The walk was wonderful and the children took the snow in their stride. Even better, as we ascended the cloud began to lift and we saw more of the breathtaking Welsh landscape.
Views of the knife-edged ridge of Crib Goch (one of the best scrambles in the area) opened up and we wondered with awe about the brave souls that took that path. But we had our own challenge and after another hour we had made it as far as the beautiful tarn below Garnedd Ugain.
We took the chance to sit down for lunch before the final push to the top. Sandwiches and large amounts of chocolate were inhaled as the weak sun came out to gently warm us up.
The most challenging part of the ascent was to come with the infamous steep zig-zag climb up to the final ridge. Normally not too tricky, we faced two difficulties – not only was the route packed with people on an incredibly busy Saturday for Snowdon, but the path now consisted of packed down snow and ice that was becoming increasingly treacherous.
Rusty briefed us on the best route up and warned us not to stray from the path. However we all grew a little frustrated as we faced walkers scrambling down the same path, with little care for the conditions. There were a few tense moments for all of us as we manoeuvred our way up the switchbacks trying desperately to keep our footing and not to look over the edge and down to the tarn. Huge relief all round when we made it up to the ridge, for the final walk up to the summit, following the railway tracks.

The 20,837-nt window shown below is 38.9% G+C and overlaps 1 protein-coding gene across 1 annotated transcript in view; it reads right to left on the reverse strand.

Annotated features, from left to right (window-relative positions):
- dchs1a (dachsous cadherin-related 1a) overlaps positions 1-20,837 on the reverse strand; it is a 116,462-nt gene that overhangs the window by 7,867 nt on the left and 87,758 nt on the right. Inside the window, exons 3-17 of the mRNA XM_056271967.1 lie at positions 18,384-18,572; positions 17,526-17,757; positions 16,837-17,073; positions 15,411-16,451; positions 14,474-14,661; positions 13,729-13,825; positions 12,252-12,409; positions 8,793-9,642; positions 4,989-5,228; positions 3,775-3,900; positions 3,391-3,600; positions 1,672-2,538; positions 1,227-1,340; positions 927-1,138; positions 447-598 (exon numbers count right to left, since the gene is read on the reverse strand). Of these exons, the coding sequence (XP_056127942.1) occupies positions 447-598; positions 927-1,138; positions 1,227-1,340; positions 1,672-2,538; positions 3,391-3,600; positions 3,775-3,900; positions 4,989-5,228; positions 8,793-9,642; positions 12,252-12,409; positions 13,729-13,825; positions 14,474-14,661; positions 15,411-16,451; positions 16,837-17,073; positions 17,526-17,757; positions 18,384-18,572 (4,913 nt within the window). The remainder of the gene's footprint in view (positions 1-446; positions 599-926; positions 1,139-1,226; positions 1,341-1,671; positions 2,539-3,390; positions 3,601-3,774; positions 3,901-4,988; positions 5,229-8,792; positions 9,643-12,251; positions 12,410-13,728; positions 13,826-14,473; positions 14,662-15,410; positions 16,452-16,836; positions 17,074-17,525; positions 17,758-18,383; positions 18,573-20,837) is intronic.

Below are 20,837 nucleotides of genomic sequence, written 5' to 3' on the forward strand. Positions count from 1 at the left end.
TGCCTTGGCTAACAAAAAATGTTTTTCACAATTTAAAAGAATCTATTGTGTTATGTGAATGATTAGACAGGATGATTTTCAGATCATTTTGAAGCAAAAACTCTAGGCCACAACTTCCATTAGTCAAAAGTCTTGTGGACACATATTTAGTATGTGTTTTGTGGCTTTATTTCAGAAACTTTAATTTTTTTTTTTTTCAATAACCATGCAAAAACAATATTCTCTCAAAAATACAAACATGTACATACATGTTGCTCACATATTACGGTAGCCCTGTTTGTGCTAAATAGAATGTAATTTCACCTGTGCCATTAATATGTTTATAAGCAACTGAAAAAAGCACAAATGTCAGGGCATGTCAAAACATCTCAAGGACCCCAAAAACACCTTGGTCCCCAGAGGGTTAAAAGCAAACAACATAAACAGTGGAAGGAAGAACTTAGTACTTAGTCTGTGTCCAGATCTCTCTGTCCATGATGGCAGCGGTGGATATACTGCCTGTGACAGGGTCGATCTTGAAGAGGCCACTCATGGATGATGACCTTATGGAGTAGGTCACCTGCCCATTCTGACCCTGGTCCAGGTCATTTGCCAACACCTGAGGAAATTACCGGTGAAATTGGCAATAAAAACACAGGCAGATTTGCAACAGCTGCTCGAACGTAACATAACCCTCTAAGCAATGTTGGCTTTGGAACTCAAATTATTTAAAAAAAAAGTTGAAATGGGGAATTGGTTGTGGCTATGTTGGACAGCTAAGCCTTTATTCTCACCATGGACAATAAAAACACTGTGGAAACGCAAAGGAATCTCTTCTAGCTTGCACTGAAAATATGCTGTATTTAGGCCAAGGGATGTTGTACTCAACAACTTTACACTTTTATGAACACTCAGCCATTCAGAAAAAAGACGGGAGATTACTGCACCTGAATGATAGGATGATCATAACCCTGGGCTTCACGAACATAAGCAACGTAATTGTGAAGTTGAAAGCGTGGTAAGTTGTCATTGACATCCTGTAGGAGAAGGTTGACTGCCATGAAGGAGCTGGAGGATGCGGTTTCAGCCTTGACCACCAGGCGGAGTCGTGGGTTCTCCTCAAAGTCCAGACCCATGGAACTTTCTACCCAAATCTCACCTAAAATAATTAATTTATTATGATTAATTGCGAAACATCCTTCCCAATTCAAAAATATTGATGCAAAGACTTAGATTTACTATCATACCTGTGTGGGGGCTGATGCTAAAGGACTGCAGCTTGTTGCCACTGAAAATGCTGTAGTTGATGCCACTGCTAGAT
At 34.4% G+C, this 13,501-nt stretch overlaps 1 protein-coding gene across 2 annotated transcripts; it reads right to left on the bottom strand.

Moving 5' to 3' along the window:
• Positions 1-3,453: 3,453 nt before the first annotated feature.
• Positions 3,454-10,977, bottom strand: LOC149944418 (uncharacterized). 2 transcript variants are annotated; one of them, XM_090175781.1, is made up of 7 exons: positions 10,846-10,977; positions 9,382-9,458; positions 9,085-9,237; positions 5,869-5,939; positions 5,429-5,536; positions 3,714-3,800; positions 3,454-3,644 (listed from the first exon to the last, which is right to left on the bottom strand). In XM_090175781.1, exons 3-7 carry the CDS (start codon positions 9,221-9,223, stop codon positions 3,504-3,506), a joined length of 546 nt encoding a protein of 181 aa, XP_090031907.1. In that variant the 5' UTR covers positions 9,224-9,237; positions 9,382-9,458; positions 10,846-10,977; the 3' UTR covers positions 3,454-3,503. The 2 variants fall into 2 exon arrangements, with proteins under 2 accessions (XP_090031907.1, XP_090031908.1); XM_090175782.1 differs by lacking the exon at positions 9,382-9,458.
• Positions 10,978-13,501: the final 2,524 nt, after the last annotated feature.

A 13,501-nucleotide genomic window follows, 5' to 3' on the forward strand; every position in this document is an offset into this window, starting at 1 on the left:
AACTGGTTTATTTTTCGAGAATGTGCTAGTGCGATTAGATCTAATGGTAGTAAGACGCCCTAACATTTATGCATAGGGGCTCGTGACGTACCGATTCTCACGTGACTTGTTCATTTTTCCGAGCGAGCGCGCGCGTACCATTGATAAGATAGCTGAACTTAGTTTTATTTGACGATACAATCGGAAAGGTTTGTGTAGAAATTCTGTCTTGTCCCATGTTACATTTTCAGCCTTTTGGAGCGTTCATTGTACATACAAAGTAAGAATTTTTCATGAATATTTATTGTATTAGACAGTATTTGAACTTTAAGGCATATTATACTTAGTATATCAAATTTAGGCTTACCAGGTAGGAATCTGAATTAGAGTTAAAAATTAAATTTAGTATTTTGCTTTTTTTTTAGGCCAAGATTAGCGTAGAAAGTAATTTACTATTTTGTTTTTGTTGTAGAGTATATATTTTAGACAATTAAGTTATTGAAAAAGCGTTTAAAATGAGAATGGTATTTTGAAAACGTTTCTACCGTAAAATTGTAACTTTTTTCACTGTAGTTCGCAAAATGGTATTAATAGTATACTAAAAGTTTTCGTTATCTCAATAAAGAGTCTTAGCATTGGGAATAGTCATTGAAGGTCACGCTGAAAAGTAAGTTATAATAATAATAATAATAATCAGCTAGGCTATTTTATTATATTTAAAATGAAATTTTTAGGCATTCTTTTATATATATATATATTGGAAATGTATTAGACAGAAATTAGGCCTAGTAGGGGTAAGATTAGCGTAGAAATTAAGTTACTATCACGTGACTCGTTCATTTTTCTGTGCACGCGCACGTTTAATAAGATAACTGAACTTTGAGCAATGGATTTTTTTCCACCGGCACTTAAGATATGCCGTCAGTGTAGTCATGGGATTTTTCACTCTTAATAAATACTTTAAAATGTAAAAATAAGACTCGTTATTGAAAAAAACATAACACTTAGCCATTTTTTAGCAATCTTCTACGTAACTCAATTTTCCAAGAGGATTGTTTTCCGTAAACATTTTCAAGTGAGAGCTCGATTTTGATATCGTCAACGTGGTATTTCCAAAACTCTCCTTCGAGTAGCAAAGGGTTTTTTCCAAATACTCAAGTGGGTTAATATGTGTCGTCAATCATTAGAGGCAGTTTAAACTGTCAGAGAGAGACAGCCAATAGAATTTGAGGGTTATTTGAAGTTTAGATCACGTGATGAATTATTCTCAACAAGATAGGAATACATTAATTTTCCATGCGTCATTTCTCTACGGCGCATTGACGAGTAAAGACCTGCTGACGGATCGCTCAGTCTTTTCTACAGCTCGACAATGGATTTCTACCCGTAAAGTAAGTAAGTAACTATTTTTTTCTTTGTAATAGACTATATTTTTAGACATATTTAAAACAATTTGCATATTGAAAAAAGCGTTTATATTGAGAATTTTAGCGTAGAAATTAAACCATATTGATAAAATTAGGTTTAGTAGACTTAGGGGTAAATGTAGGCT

But yet again, the sheer numbers of people and the challenging, slippery conditions made this far from easy. Huge hugs and cheers all round when we saw the final steps up to the cairn on the summit! We’d made it – peak number 5 and the highest mountain in Wales!
With selfies taken and Lottie tucked into a fleece coat as she was starting to shiver, we climbed back down from the top and stopped for a briefing from Rusty. He was concerned about the conditions on the PYG route that we had just clambered up and reluctantly advised that we needed to take the Llanberis (aka “motorway”) route back down. It was a bit further (over 7km) but to be honest we were all quite relieved not to be heading back down the same way as more and more people poured up from below. Things were looking pretty dangerous on that route by now.
So off we set for Llanberis – thrilled we’d made it up – but of course aware we’d only done half our challenge so far. The snow stretched out either side of us and the cloud was pretty low now as we trudged on.
Lots of chocolate and Haribos helped with the aching knees. The only one that seemed not to bat an eyelid as we stumbled and slipped our way down was Lottie, who skipped around our feet and wagged her tail furiously.
After a good two to three hours down, the snow began to peter out and we even saw a glimpse of the sun again as Llanberis appeared in the distance. Hurray! What a day – we’d made it up (and crucially down) the highest mountain in Wales – big smiles all round! What a wonderful trip!